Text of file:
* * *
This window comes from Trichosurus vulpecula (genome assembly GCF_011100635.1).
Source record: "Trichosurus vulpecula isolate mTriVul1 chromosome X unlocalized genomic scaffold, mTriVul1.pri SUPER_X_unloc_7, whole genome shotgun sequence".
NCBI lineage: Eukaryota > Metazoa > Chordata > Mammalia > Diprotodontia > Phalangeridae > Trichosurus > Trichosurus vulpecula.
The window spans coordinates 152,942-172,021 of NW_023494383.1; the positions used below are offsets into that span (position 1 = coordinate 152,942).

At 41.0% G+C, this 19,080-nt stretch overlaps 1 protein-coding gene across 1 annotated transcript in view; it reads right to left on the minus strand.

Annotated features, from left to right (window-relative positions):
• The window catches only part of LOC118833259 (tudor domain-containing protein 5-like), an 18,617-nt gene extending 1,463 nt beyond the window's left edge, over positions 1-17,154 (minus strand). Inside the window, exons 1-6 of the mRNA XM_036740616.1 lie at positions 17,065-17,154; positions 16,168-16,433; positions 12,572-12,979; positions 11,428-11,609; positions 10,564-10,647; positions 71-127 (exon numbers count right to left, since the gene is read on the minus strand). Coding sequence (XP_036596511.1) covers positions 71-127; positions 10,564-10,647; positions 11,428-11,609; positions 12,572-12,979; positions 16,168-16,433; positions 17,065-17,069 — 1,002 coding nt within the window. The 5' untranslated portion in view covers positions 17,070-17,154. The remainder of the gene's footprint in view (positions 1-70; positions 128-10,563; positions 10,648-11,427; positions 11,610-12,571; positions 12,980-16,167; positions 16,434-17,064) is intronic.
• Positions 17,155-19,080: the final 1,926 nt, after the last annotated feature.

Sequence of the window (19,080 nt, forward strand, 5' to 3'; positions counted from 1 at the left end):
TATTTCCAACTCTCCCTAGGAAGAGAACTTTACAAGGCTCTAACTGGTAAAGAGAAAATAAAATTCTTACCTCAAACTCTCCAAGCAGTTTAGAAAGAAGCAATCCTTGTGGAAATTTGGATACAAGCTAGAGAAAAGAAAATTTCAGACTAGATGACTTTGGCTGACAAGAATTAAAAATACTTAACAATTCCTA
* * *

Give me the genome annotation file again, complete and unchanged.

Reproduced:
This window comes from Trichosurus vulpecula (genome assembly GCF_011100635.1).
Source record: "Trichosurus vulpecula isolate mTriVul1 chromosome X unlocalized genomic scaffold, mTriVul1.pri SUPER_X_unloc_7, whole genome shotgun sequence".
NCBI lineage: Eukaryota > Metazoa > Chordata > Mammalia > Diprotodontia > Phalangeridae > Trichosurus > Trichosurus vulpecula.
The window spans coordinates 152,942-172,021 of NW_023494383.1; the positions used below are offsets into that span (position 1 = coordinate 152,942).

At 41.0% G+C, this 19,080-nt stretch overlaps 1 protein-coding gene across 1 annotated transcript in view; it reads right to left on the minus strand.

Annotated features, from left to right (window-relative positions):
• The window catches only part of LOC118833259 (tudor domain-containing protein 5-like), an 18,617-nt gene extending 1,463 nt beyond the window's left edge, over positions 1-17,154 (minus strand). Inside the window, exons 1-6 of the mRNA XM_036740616.1 lie at positions 17,065-17,154; positions 16,168-16,433; positions 12,572-12,979; positions 11,428-11,609; positions 10,564-10,647; positions 71-127 (exon numbers count right to left, since the gene is read on the minus strand). Coding sequence (XP_036596511.1) covers positions 71-127; positions 10,564-10,647; positions 11,428-11,609; positions 12,572-12,979; positions 16,168-16,433; positions 17,065-17,069 — 1,002 coding nt within the window. The 5' untranslated portion in view covers positions 17,070-17,154. The remainder of the gene's footprint in view (positions 1-70; positions 128-10,563; positions 10,648-11,427; positions 11,610-12,571; positions 12,980-16,167; positions 16,434-17,064) is intronic.
• Positions 17,155-19,080: the final 1,926 nt, after the last annotated feature.

Sequence of the window (19,080 nt, forward strand, 5' to 3'; positions counted from 1 at the left end):
TATTTCCAACTCTCCCTAGGAAGAGAACTTTACAAGGCTCTAACTGGTAAAGAGAAAATAAAATTCTTACCTCAAACTCTCCAAGCAGTTTAGAAAGAAGCAATCCTTGTGGAAATTTGGATACAAGCTAGAGAAAAGAAAATTTCAGACTAGATGACTTTGGCTGACAAGAATTAAAAATACTTAACAATTCCTA